An Afternoon With Chelsea Clinton


"There is no greater pillar of stability than a strong, free and educated woman," Angelina Jolie said in June at the biannual African Union Summit, "and there is no more inspiring role model than a man who respects and cherishes women and champions their leadership." As Chelsea Clinton, herself an advocate on this issue, visited Harvard last semester, we wanted to reflect on the insights that she had shared with students.

Clinton's goal is to advance the full participation of women and girls around the world, which she currently pursues as part of her work for No Ceilings, a project funded by the Clinton Foundation, the World Bank and Facebook. During the course of her fireside chat, when asked how she would define success in regards to that goal, her answer was simple. In her words, success is made when any girl anywhere in the world can do whatever she wants to do.

"No woman should suffer for her gender," Clinton began. She acknowledged that progress had been made in the fight for gender equity. More women are graduating from universities than men do. In other areas, however, there is still progress to be made. For example, many women die every day from preventable deaths such as maternal death. But she remained optimistic. "In the history of the world there has never been a better time to be born female," she noted.

Clinton told a story of her grandmother, one of her strongest role models. Her grandmother was was abandoned at age 8, but still finished high school. In Clinton's memory, her grandmother created a home full of possibilities. She empowered her daughter and grand daughter by trying to expose her to as many things as possible.

One could easily tell that Clinton deeply cared about the issues that she is fighting for. She admitted that creating change can be hard. It is her goal and understanding that for there to be true progress, other women need to be empowered. For that reason she always strives towards getting new people to the table. For example, the reports that are published by the Clinton Foundation are made available in six languages and multiple formats.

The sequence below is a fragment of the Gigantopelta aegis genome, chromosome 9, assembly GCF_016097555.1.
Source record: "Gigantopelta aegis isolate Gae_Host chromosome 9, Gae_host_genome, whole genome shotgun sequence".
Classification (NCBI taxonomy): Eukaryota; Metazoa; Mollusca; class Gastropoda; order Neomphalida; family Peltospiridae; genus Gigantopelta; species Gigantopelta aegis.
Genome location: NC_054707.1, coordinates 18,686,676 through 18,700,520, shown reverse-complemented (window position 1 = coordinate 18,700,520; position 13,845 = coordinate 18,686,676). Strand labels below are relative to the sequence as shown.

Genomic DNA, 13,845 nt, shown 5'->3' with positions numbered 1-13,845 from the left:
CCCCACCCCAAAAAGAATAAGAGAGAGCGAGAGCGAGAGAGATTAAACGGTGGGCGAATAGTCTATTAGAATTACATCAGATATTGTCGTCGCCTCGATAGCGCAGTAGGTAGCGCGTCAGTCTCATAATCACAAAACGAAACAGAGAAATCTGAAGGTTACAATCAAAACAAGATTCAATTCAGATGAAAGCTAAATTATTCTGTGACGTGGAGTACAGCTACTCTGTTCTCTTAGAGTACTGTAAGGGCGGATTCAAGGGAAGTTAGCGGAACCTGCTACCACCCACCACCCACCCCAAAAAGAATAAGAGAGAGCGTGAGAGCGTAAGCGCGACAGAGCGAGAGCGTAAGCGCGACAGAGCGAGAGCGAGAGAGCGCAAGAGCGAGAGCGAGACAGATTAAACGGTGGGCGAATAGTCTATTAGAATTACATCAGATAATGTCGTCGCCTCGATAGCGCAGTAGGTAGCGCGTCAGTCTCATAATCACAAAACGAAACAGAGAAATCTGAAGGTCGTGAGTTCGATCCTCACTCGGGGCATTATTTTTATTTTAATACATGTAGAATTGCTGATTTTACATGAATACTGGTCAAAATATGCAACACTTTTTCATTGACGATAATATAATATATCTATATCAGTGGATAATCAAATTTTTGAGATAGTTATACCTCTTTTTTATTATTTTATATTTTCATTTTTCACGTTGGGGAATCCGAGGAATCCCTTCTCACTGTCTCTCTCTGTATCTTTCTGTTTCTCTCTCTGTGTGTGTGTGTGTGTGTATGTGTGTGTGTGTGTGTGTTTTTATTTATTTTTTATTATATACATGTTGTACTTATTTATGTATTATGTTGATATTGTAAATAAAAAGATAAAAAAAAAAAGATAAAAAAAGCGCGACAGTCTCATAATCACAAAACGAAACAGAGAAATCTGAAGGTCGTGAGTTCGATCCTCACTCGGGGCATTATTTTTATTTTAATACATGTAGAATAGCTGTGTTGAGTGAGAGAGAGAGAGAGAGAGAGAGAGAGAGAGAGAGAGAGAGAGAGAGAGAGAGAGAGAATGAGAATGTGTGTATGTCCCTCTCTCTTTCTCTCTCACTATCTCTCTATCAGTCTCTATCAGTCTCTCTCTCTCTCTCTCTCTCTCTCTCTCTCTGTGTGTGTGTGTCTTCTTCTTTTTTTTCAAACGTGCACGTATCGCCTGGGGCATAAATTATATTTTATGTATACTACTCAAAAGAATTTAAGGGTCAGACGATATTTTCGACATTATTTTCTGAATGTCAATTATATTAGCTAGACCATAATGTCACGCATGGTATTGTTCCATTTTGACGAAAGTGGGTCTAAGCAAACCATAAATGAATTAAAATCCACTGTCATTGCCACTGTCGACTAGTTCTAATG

Clinton stressed that men can help in this effort. First, they can create a safe workspace for women, in which women feel comfortable to talk about whatever they want to talk about. Second, men need to appreciate the values of women. For example, when a woman delivers a baby, men need to be more understanding of maternity leave. Third, men can empower women to play a larger role in the political discourse.

When I asked her how she would prepare a 12-year-old boy or girl for the future, she said that she would first listen to the concerns of the child. She would try to understand what makes the child angry. And lastly she would encourage the child in a constructive way that it is possible to change the system.

Clinton stressed that we should focus on working on solvable problems. "We need to do a better job at doing what's already working," she stressed. But she also noted that any solution must entail a collaborative effort. "Nothing happens in a solitary sense," she said. Finally she encouraged students to find what they care about and then find the right partners to take on the challenge.

This piece has been originally published at The Law Record, the student newspaper of the Harvard Law School.